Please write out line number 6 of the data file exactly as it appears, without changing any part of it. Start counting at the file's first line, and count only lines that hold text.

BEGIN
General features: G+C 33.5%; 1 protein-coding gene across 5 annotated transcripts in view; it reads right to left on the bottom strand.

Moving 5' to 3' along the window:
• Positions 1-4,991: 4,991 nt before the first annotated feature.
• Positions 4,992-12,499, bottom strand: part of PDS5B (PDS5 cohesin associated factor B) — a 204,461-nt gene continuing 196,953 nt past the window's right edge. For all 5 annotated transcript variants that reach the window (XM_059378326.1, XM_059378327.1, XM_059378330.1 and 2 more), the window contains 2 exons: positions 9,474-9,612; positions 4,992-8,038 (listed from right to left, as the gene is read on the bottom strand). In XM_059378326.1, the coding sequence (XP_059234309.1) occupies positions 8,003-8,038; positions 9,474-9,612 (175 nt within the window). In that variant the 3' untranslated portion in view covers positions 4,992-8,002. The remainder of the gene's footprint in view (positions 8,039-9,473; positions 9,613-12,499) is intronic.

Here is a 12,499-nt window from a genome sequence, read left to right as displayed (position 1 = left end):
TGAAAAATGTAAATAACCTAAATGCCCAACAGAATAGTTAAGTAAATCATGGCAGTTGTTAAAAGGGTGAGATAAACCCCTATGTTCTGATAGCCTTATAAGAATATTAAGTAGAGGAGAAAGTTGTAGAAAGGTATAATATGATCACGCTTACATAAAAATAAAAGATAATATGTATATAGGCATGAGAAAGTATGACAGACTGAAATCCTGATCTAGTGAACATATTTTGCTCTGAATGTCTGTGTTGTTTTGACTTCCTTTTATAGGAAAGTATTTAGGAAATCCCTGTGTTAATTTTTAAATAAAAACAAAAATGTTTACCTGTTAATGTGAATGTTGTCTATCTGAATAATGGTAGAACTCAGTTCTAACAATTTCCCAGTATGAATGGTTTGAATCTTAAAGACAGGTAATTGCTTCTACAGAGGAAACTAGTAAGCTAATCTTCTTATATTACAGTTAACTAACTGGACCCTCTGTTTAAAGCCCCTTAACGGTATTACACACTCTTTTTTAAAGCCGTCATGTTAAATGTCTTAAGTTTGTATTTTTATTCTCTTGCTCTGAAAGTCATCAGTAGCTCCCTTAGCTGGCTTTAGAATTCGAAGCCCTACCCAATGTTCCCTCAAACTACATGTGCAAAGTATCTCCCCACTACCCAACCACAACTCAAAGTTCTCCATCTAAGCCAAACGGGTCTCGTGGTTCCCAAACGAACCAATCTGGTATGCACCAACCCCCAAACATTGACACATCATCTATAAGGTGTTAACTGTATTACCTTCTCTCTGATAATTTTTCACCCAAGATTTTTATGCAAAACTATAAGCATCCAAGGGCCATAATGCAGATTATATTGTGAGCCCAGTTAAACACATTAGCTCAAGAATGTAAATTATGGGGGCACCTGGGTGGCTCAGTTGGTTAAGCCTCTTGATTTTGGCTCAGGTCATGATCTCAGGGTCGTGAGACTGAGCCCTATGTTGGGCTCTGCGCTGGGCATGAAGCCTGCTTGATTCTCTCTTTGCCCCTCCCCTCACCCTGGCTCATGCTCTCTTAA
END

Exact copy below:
TGAAAAATGTAAATAACCTAAATGCCCAACAGAATAGTTAAGTAAATCATGGCAGTTGTTAAAAGGGTGAGATAAACCCCTATGTTCTGATAGCCTTATAAGAATATTAAGTAGAGGAGAAAGTTGTAGAAAGGTATAATATGATCACGCTTACATAAAAATAAAAGATAATATGTATATAGGCATGAGAAAGTATGACAGACTGAAATCCTGATCTAGTGAACATATTTTGCTCTGAATGTCTGTGTTGTTTTGACTTCCTTTTATAGGAAAGTATTTAGGAAATCCCTGTGTTAATTTTTAAATAAAAACAAAAATGTTTACCTGTTAATGTGAATGTTGTCTATCTGAATAATGGTAGAACTCAGTTCTAACAATTTCCCAGTATGAATGGTTTGAATCTTAAAGACAGGTAATTGCTTCTACAGAGGAAACTAGTAAGCTAATCTTCTTATATTACAGTTAACTAACTGGACCCTCTGTTTAAAGCCCCTTAACGGTATTACACACTCTTTTTTAAAGCCGTCATGTTAAATGTCTTAAGTTTGTATTTTTATTCTCTTGCTCTGAAAGTCATCAGTAGCTCCCTTAGCTGGCTTTAGAATTCGAAGCCCTACCCAATGTTCCCTCAAACTACATGTGCAAAGTATCTCCCCACTACCCAACCACAACTCAAAGTTCTCCATCTAAGCCAAACGGGTCTCGTGGTTCCCAAACGAACCAATCTGGTATGCACCAACCCCCAAACATTGACACATCATCTATAAGGTGTTAACTGTATTACCTTCTCTCTGATAATTTTTCACCCAAGATTTTTATGCAAAACTATAAGCATCCAAGGGCCATAATGCAGATTATATTGTGAGCCCAGTTAAACACATTAGCTCAAGAATGTAAATTATGGGGGCACCTGGGTGGCTCAGTTGGTTAAGCCTCTTGATTTTGGCTCAGGTCATGATCTCAGGGTCGTGAGACTGAGCCCTATGTTGGGCTCTGCGCTGGGCATGAAGCCTGCTTGATTCTCTCTTTGCCCCTCCCCTCACCCTGGCTCATGCTCTCTTAA